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I have a 29 gauge standing seam metal roof, installed 2021, over a vented attic at 19 degrees pitch, gabled roof. I was expecting a folded over metal detail at the valleys and eaves, like I've seen on other roofs. I've heard this described as a "floating valley" or "floating eave" where the metal is hemmed over a cleat piece to lock it down and prevent water ingress.
The contractor did not bend the metal at all, and instead just overlapped the panels onto the valley pan and caulked with "solar seal". At the eaves, he overlapped the drip edge and did not install any sealant between the panel and the drip edge. I believe what I have is now a "fixed valley" and "fixed eave".
I have a number of concerns, and I'm trying to determine the right fix or if any fix is needed. Here are my concerns:
Is there any need for the panel to float at either end? I think both ends are fixed, and the panels are screwed down every 4 to 6" at the seams. The only place thermal expansion can take place is by bending the panel upward. At the valley, this may also be prevented by the solar seal. Is thermal expansion a concern with this installation?
Is solar seal reliable for the life of the roof or is this something that will require maintenance? Should there be screws through the panel between the seams to hold it down to the solar seal? The widest valley section is about 24" between seams, so there's a 24" span for instance that is only held down by solar seal and does not have any other fastener.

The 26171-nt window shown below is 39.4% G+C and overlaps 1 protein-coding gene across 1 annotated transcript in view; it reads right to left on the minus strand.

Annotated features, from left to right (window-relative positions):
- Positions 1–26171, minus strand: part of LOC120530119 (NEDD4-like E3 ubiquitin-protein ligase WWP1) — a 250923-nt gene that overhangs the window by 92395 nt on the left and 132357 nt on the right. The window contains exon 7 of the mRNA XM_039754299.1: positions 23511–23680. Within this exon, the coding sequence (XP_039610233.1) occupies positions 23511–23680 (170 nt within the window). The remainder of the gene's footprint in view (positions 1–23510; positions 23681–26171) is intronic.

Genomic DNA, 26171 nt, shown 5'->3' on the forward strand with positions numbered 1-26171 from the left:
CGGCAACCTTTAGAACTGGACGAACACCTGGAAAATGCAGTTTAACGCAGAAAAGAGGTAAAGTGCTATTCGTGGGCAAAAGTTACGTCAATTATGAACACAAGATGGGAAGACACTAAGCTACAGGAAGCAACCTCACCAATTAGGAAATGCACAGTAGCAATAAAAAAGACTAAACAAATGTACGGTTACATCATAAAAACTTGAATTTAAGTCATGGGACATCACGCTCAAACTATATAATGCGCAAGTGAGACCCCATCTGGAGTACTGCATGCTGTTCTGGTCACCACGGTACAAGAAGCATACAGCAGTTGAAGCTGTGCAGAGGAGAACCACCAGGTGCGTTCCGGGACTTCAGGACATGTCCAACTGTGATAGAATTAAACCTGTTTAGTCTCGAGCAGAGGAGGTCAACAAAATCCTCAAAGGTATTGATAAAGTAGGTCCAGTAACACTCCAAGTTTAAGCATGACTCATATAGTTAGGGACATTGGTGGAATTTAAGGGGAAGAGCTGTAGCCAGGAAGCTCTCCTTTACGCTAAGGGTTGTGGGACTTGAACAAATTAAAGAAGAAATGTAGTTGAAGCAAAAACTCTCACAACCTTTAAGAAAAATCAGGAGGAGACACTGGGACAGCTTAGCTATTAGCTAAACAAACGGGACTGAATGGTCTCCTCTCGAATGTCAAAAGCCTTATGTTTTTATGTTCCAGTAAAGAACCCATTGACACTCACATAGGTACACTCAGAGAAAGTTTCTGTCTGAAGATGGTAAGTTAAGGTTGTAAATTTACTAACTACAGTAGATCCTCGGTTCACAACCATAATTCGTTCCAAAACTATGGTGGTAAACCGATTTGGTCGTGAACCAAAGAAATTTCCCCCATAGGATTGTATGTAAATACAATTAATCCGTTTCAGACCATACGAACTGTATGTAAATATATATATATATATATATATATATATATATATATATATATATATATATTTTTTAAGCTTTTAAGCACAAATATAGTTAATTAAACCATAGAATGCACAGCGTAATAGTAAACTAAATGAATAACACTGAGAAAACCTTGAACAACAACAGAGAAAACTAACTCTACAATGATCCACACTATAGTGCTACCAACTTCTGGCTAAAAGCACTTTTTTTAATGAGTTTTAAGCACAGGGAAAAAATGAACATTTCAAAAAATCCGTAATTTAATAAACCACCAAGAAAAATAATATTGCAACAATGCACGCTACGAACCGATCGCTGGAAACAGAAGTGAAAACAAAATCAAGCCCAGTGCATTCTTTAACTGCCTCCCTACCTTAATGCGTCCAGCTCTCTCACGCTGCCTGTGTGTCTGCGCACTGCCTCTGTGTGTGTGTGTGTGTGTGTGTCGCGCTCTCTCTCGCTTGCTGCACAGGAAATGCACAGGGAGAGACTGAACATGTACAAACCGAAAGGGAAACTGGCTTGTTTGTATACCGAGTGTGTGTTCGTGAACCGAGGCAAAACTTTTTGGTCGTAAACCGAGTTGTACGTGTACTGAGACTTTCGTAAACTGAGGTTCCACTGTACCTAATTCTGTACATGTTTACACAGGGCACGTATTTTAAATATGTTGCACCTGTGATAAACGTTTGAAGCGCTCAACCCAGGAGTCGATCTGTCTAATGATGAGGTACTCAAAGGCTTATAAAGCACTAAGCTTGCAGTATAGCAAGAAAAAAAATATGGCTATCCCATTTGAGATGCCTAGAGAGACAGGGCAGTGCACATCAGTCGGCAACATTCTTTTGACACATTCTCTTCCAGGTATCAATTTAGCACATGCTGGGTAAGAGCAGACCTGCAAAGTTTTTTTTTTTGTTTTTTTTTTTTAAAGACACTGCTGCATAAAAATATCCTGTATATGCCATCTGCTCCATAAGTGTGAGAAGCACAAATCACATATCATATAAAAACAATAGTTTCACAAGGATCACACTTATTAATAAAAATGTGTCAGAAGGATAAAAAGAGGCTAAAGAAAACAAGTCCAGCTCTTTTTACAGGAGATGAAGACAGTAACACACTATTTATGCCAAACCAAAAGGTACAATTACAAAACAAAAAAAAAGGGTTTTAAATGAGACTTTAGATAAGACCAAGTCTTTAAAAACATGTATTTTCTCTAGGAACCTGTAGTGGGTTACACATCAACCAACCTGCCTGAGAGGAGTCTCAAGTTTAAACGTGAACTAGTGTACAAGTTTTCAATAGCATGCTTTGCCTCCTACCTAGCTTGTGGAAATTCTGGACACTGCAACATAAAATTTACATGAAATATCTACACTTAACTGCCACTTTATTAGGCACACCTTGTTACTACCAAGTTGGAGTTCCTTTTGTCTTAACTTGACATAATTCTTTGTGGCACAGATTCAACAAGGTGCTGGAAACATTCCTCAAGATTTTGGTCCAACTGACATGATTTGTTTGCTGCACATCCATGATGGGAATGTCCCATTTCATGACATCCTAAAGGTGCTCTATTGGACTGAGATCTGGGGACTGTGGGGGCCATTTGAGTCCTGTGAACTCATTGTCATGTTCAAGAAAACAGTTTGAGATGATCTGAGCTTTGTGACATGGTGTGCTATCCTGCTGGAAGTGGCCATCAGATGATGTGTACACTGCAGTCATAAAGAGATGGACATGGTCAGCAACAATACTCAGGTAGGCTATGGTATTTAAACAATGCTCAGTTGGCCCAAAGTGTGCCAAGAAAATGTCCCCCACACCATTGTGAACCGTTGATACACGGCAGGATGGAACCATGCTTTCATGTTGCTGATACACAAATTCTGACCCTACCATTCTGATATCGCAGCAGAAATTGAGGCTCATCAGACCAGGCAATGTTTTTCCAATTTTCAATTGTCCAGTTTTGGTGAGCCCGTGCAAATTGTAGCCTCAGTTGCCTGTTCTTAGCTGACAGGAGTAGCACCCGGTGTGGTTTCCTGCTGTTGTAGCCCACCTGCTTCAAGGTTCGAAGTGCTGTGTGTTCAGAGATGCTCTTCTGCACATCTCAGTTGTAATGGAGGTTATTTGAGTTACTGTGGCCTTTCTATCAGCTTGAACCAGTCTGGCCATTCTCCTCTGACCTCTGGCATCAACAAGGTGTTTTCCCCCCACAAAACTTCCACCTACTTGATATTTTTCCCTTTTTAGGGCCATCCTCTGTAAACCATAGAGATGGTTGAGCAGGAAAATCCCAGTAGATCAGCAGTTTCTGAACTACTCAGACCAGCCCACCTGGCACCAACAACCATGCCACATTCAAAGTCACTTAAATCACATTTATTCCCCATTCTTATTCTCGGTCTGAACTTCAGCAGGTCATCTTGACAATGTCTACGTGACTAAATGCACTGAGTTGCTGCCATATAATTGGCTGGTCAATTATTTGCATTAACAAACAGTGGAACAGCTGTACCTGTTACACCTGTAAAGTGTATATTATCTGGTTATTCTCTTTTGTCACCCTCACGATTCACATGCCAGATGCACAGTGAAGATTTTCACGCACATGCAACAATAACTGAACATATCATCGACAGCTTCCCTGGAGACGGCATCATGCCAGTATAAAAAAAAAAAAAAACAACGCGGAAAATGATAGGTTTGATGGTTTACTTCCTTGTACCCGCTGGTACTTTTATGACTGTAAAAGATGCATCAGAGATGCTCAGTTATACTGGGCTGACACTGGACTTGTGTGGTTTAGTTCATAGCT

Should I be concerned about the eaves? We've discussed a fix where butyl tape could be installed between the panel and the drip edge, with or without additional screws. Would this be a recommended step to take? Would it be better to have them slide the panels down and bend them over the drip edge to lock them down and prevent water/ice ingress?
Should I be concerned about the exposed factory cut edges at the eaves or the exposed field cut edges at the valleys, other than the fact that they are not very straight?
Thanks for choosing a metal roof.
The practices employed here are not unusual though they may not be what many would consider to be "best practices"
I hate to sound like I am passing the buck but because there may be warranty issues here, I would suggest you contact the company that manufactured the panels for their input and guidance on this.
Thanks for your advice, Todd. Unfortunately, it's not really a manufactured roof system which I was not aware of when I hired the contractor. It seems to be a local metal company who buys the metal stock and rolls the panels themselves. When I asked for warranty documentation, the only thing covered is the finish which is not supposed to fade or peel for X number of years. Right now all I have to go by is what the contractor is telling me (that it's fine), which is why I'm seeking another opinion.
If you have any other information that may help, I would greatly appreciate it. The contractor seems to be willing to make this right however they can, but I'm not sure what fixes to request in this situation. Are there any major concerns?
Certainly having cleats in the valleys and a bend over at the eave is the "best" way to go but the panels are pretty short for that at this point probably.
Using butyl tape is a good idea. I would not use any screws in the valley though .... at the eave you could use butyl tape plus some screws with neoprene washers.
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